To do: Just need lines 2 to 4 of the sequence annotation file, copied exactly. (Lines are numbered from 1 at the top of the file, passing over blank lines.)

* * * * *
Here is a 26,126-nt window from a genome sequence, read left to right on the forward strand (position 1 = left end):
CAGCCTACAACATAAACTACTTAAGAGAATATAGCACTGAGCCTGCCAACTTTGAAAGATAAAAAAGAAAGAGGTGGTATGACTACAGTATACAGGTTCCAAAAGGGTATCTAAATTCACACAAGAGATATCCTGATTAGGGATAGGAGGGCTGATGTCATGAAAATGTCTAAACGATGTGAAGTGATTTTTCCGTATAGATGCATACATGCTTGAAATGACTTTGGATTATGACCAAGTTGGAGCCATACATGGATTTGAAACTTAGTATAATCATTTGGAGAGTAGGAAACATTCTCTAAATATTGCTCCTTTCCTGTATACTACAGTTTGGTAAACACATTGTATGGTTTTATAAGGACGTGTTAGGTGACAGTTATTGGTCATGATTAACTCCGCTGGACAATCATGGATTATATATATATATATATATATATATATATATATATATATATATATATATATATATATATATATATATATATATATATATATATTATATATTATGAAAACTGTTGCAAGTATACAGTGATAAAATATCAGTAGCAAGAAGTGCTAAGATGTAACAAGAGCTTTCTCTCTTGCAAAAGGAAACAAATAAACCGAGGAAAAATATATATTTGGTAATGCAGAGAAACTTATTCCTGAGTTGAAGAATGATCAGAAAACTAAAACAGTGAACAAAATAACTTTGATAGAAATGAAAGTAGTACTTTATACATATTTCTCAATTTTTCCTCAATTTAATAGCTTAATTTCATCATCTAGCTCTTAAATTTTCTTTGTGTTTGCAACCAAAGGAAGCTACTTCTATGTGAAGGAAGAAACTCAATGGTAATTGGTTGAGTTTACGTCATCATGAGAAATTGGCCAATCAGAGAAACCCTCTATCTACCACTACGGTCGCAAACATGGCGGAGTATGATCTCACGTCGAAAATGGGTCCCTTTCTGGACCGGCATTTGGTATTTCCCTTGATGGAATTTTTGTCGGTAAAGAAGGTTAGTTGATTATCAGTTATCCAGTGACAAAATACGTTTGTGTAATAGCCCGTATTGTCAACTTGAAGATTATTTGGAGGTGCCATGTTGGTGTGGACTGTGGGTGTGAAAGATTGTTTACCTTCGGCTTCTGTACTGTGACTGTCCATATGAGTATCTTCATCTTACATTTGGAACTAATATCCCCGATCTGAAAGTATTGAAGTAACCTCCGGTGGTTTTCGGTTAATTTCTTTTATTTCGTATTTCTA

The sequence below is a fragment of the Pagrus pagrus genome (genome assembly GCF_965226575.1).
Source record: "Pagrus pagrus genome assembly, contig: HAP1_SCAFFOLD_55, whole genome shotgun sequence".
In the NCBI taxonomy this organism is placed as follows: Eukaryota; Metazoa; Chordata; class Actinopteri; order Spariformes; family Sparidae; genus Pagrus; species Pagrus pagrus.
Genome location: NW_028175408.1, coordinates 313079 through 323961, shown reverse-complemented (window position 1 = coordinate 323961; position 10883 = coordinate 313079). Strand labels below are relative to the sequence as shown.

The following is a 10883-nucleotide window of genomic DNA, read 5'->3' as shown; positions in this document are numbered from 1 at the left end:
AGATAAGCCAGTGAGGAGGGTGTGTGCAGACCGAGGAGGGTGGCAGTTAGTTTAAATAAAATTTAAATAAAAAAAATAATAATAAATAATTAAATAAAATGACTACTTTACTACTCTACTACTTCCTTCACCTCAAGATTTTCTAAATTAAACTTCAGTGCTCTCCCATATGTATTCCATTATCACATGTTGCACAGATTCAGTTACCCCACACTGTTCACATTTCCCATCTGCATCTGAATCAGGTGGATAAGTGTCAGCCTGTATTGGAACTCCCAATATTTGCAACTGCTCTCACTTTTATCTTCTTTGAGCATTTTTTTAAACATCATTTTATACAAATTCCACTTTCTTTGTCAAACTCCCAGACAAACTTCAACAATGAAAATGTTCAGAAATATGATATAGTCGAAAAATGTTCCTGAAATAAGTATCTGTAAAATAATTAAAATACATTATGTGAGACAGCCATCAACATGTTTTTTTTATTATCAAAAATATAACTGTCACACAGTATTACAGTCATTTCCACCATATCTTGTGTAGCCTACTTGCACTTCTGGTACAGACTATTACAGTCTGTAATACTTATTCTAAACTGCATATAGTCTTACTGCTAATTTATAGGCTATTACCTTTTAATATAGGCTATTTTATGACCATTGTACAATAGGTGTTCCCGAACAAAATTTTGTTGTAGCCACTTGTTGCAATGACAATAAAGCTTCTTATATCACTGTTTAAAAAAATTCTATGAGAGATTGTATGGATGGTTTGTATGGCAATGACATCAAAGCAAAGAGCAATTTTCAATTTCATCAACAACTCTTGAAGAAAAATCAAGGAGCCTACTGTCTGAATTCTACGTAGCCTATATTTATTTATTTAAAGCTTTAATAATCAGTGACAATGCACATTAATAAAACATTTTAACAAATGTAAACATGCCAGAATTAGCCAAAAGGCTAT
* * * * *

CAGCCTACAACATAAACTACTTAAGAGAATATAGCACTGAGCCTGCCAACTTTGAAAGATAAAAAAGAAAGAGGTGGTATGACTACAGTATACAGGTTCCAAAAGGGTATCTAAATTCACACAAGAGATATCCTGATTAGGGATAGGAGGGCTGATGTCATGAAAATGTCTAAACGATGTGAAGTGATTTTTCCGTATAGATGCATACATGCTTGAAATGACTTTGGATTATGACCAAGTTGGAGCCATACATGGATTTGAAACTTAGTATAATCATTTGGAGAGTAGGAAACATTCTCTAAATATTGCTCCTTTCCTGTATACTACAGTTTGGTAAACACATTGTATGGTTTTATAAGGACGTGTTAGGTGACAGTTATTGGTCATGATTAACTCCGCTGGACAATCATGGATTATATATATATATATATATATATATATATATATATATATATATATATATATATATATATATATATATATATATATATATATATTATATATTATGAAAACTGTTGCAAGTATACAGTGATAAAATATCAGTAGCAAGAAGTGCTAAGATGTAACAAGAGCTTTCTCTCTTGCAAAAGGAAACAAATAAACCGAGGAAAAATATATATTTGGTAATGCAGAGAAACTTATTCCTGAGTTGAAGAATGATCAGAAAACTAAAACAGTGAACAAAATAACTTTGATAGAAATGAAAGTAGTACTTTATACATATTTCTCAATTTTTCCTCAATTTAATAGCTTAATTTCATCATCTAGCTCTTAAATTTTCTTTGTGTTTGCAACCAAAGGAAGCTACTTCTATGTGAAGGAAGAAACTCAATGGTAATTGGTTGAGTTTACGTCATCATGAGAAATTGGCCAATCAGAGAAACCCTCTATCTACCACTACGGTCGCAAACATGGCGGAGTATGATCTCACGTCGAAAATGGGTCCCTTTCTGGACCGGCATTTGGTATTTCCCTTGATGGAATTTTTGTCGGTAAAGAAGGTTAGTTGATTATCAGTTATCCAGTGACAAAATACGTTTGTGTAATAGCCCGTATTGTCAACTTGAAGATTATTTGGAGGTGCCATGTTGGTGTGGACTGTGGGTGTGAAAGATTGTTTACCTTCGGCTTCTGTACTGTGACTGTCCATATGAGTATCTTCATCTTACATTTGGAACTAATATCCCCGATCTGAAAGTATTGAAGTAACCTCCGGTGGTTTTCGGTTAATTTCTTTTATTTCGTATTTCTA

The sequence below is a fragment of the Pagrus pagrus genome (genome assembly GCF_965226575.1).
Source record: "Pagrus pagrus genome assembly, contig: HAP1_SCAFFOLD_55, whole genome shotgun sequence".